lilely not compatible with any other parser-generator-toolkit based on EBNF-grammers.
Also, lookback operators in DHParser are more restricted than lookahead-operators.
They can only be used in combination with simple text or regular expression parsers
and - here comes the idiosyncratic part - they work in the opposite direction.
This means that if you want to check whether a parser is preceeded, say, by the
keyword "BEGIN", the text phrase that you have to check for with the lookback
parser is actually "NIGEB". If that still does not put you off, here is how
lookback-operators are used: Let's assume that our definition should not only
allow for a definiens but, alternatively for enumerations and that the difference
is indicated by using a simple equal sign "=" instead of the definition symbol
":=". Then using lookback-operators to distinguish the case, we can rewrite our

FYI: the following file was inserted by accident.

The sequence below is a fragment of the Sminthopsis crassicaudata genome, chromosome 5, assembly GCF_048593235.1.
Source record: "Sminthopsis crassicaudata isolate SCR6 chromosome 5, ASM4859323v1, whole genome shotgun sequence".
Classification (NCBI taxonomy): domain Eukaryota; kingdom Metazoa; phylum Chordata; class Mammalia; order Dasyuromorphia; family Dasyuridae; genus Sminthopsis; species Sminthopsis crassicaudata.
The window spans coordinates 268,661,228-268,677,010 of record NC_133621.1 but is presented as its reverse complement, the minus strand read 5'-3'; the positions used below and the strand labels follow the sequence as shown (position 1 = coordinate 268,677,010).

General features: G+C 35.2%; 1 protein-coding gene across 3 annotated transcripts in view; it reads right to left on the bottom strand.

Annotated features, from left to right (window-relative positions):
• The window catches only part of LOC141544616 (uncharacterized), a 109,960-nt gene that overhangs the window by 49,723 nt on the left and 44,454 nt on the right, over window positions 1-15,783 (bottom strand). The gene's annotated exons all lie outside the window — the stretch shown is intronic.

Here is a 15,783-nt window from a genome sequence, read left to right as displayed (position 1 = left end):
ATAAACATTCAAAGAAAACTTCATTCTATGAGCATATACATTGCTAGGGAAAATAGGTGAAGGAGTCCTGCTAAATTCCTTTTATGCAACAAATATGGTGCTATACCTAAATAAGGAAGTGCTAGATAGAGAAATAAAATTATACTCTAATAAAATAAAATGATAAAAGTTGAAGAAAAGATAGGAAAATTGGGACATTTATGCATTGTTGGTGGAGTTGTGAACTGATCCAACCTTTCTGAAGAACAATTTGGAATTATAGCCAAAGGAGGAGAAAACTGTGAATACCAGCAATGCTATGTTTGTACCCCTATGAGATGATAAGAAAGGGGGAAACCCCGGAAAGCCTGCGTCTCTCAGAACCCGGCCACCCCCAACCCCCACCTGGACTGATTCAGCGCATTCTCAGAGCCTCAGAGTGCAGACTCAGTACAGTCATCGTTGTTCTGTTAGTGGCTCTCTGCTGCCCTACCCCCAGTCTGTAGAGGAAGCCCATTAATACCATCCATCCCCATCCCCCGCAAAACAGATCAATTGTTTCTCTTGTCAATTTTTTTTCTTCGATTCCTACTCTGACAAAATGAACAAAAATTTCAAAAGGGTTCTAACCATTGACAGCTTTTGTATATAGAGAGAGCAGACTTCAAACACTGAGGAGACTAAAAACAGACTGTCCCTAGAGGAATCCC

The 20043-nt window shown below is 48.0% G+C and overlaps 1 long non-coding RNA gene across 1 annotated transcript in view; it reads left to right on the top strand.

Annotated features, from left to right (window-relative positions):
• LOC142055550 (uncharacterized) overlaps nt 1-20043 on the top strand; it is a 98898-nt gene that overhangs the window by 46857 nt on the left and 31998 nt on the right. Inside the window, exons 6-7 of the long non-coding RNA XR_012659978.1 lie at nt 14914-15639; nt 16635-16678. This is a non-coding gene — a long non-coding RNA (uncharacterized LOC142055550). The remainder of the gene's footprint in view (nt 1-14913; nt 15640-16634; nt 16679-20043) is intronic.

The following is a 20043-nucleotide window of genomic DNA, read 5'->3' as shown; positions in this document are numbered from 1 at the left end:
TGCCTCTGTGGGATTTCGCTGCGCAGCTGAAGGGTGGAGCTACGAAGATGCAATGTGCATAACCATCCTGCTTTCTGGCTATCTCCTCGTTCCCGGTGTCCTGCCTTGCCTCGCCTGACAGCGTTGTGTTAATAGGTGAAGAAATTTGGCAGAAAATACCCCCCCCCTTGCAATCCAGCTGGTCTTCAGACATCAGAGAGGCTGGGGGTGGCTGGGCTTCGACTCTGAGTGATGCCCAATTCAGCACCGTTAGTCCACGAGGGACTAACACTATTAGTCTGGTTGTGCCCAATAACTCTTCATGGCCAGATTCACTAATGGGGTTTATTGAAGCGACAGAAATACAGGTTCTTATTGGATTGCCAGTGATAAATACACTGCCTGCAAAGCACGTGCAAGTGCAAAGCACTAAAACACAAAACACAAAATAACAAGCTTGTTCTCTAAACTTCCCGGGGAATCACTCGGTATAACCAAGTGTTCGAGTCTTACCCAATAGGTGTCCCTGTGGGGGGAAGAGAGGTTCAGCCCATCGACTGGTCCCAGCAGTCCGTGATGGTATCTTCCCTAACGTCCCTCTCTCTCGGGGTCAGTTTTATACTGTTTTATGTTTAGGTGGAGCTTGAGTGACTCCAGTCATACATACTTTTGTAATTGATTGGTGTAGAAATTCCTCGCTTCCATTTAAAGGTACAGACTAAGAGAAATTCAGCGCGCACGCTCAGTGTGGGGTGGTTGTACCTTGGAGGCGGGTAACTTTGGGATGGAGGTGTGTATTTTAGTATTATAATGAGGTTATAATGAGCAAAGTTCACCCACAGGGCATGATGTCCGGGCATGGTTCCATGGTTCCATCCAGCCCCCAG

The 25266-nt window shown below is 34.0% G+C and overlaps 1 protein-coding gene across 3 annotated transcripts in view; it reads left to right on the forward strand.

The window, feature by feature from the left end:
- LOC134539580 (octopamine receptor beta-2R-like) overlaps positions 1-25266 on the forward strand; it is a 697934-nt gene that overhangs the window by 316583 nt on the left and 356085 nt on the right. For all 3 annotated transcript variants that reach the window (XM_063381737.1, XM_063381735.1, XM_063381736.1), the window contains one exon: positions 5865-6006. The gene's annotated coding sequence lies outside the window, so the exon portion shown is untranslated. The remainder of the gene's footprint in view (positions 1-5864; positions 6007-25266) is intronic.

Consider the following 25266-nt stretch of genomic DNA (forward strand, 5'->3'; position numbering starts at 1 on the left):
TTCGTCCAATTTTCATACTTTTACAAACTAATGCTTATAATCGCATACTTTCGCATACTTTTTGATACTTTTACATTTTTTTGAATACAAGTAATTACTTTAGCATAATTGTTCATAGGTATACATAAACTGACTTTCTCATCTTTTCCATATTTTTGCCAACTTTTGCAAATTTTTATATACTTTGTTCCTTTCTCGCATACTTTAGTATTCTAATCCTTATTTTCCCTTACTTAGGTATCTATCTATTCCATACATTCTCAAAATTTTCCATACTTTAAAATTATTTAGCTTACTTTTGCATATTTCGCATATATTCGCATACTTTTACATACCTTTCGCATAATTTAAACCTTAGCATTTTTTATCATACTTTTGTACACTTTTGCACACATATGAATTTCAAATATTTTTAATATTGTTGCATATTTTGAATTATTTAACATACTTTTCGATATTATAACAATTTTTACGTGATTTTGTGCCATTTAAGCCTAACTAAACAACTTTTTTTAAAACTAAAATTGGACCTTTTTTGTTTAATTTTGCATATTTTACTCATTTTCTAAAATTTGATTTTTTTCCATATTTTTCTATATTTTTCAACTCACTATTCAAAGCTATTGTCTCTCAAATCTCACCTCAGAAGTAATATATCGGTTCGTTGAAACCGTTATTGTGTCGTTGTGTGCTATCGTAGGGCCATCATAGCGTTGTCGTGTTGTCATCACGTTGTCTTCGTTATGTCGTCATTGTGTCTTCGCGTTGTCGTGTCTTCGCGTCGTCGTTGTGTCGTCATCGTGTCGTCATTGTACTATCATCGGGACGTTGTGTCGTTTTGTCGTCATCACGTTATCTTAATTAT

grammar as follows::
>>> def_DSL_extended = '''
... @literalws = right
... definitions = ~ definition { definition } EOF
... definition = definiendum (":=" | "=") (definiens | enumeration)
... definiendum = word
... definiens = <-& /\s*=:/ word { word &(word|EOF) }
... enumeration = <-& /\s*=[^:]/ word { word &(word|EOF) }
... word = /[a-z]+|[A-Z][a-z]*/~
... EOF = /$/ '''
>>> def_parser = create_parser(def_DSL_extended, "defDSL")
>>> definitions = '''
... dog := carnivorous quadrupel that barks
... drinks = water beer juice
... human := featherless biped'''
>>> def_parser = create_parser(def_DSL_extended, "defDSL")
>>> syntax_tree = def_parser(definitions)
>>> print(str(syntax_tree.pick('enumeration')).strip())
water beer juice
The lookback operators are `<-&` for the positive lookback and `<-!` for the
negative lookback, each of which must be followed by a regular expression or a string.
Of course, this example is rather wanton and the grammar can easily be rewritten
without the lookback-operators.
Locating errors and customizing error messages